ADHD Symptoms and Pain among Adults in England
2016 (English)In: Psychiatry Research, ISSN 0165-1781, E-ISSN 1872-7123, Vol. 246, 326-331 p.Article in journal (Refereed) Published
Abstract Prior research has produced conflicting findings on the association between attention-deficit/hyperactivity disorder (ADHD) and pain, while studies among community-dwelling adults are lacking. This study examined the association between ADHD symptoms and pain in the general adult population, and the extent to which this association is influenced by comorbid common mental disorders (CMDs). Data came from the 2007 Adult Psychiatric Morbidity Survey which included a representative sample of the English adult population aged ≥16 years (N=7403). The Adult ADHD Self-Report Scale (ASRS) Screener was used to obtain information on ADHD symptoms, while pain was assessed by the degree to which it interfered with work activity in the previous month. The Clinical Interview Schedule Revised (CIS-R) was used to evaluate six categories of CMDs. In a binary logistic regression analysis adjusted for socio-demographic factors and physical health conditions, an ADHD symptom score ≥14 was strongly associated with extreme pain (odds ratio [OR]: 3.15, 95% confidence interval [CI]: 2.09–4.74). The OR was attenuated greatly after further adjustment for CMDs (OR: 1.64, 95% CI: 1.05–2.58) but remained statistically significant. Adults with ADHD symptoms have higher odds for experiencing pain. CMDs are influential in this association but do not fully explain it.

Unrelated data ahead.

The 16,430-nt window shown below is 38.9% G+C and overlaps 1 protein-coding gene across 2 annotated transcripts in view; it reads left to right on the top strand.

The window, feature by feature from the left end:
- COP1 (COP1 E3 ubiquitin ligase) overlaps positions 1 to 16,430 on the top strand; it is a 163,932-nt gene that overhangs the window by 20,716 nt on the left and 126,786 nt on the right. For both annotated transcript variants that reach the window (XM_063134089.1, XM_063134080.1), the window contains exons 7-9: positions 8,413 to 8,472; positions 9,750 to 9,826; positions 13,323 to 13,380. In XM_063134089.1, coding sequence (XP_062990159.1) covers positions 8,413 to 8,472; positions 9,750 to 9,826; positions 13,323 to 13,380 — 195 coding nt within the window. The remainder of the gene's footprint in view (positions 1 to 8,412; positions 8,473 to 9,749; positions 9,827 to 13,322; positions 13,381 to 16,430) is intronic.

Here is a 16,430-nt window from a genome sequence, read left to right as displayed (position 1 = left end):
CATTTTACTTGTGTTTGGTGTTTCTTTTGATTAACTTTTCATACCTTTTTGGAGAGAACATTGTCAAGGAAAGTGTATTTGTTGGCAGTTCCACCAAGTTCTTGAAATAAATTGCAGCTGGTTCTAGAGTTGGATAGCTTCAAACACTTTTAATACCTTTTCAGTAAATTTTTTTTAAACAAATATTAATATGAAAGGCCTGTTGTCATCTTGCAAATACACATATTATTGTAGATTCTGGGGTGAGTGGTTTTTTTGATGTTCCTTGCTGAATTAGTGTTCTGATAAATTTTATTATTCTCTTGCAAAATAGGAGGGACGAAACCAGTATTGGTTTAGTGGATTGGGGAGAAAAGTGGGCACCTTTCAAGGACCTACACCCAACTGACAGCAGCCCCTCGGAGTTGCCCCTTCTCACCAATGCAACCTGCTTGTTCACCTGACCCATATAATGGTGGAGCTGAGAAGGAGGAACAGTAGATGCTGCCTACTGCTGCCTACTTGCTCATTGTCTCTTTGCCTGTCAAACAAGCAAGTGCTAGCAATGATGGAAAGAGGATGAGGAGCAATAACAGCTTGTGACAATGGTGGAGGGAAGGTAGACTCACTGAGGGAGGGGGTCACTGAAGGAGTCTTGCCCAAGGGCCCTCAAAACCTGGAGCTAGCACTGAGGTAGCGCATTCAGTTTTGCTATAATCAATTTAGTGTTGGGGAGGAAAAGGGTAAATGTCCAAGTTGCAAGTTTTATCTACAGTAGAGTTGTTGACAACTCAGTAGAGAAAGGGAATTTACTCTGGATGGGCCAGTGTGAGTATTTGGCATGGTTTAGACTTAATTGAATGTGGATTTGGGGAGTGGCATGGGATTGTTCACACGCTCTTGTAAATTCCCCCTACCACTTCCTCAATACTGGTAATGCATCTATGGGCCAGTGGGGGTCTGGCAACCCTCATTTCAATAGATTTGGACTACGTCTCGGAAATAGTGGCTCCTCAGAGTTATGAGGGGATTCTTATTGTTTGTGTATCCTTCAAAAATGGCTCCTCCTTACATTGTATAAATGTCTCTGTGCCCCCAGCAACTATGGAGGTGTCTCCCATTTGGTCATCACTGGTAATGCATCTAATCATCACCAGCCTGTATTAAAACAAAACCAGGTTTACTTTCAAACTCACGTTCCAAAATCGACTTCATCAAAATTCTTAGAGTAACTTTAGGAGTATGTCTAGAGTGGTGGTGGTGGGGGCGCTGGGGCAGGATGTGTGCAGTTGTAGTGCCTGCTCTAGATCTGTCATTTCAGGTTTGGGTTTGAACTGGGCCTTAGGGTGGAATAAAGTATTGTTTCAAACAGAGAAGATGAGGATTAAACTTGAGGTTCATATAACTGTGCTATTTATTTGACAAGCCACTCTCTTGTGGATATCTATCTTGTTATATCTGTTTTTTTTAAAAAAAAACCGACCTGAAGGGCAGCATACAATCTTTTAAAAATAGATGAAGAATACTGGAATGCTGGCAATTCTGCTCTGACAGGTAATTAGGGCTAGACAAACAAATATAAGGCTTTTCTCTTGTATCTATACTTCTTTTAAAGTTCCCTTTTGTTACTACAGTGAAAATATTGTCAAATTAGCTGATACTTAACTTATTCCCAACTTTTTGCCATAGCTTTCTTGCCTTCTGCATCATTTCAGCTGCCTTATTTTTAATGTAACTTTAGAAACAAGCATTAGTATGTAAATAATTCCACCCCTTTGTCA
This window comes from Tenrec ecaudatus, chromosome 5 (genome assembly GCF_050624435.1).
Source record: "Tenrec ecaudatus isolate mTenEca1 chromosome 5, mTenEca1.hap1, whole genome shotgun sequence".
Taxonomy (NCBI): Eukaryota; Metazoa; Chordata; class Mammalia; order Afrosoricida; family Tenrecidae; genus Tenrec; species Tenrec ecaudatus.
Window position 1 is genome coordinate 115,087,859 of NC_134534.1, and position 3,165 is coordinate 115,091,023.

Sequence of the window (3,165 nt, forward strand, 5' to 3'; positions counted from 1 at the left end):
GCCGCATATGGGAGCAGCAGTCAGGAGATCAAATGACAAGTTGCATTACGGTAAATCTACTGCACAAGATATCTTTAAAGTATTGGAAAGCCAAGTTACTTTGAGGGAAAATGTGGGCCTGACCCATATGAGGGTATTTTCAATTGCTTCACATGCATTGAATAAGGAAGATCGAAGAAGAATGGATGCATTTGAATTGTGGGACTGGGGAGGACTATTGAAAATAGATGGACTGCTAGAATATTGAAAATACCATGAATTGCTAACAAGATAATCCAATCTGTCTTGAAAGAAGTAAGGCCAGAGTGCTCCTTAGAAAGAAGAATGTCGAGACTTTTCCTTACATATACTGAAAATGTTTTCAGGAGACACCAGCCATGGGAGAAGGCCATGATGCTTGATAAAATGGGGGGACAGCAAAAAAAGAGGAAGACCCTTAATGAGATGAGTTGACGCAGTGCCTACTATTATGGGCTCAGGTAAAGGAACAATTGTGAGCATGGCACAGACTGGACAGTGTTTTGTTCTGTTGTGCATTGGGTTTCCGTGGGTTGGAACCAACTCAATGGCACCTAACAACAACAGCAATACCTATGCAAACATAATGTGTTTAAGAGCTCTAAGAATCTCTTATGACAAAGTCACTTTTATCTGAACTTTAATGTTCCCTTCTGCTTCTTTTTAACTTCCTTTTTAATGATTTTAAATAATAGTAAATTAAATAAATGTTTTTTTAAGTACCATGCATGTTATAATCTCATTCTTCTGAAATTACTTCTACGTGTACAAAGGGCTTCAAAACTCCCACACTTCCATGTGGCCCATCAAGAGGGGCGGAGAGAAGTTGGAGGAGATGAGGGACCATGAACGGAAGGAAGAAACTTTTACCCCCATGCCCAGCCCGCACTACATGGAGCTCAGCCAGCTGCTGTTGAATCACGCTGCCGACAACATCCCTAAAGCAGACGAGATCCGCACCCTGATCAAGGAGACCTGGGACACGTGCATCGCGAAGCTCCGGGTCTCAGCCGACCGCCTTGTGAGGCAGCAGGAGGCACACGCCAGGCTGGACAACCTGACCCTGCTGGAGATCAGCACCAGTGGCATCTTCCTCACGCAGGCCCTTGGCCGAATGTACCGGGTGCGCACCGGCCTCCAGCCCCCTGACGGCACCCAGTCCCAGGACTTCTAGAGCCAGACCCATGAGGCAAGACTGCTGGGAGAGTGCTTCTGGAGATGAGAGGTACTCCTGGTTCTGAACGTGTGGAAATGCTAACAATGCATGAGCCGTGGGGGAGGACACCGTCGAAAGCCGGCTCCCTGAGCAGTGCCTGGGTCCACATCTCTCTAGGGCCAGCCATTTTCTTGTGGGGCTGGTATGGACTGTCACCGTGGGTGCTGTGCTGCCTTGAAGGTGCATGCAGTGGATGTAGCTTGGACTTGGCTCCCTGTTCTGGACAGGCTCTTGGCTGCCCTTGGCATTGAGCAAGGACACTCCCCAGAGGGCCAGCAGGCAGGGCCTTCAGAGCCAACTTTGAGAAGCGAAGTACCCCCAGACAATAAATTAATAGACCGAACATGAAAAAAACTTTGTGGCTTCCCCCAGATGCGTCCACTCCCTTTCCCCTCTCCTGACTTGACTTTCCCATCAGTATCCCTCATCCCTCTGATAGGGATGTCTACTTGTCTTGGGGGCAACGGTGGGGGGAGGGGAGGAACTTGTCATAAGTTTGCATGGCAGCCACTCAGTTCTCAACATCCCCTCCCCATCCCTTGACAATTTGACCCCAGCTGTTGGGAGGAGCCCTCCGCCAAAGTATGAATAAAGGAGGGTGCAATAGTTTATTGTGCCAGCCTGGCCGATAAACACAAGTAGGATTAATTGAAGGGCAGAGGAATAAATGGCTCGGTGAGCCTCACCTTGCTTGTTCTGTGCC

Place, publisher, year, edition, pages
2016. Vol. 246, 326-331 p.
Attention-deficit/hyperactivity disorder, Common mental disorders, Cross-sectional study
IdentifiersURN: urn:nbn:se:sh:diva-30992DOI: 10.1016/j.psychres.2016.10.004PubMedID: 27750114ScopusID: 2-s2.0-84991660814OAI: oai:DiVA.org:sh-30992DiVA: diva2:1037095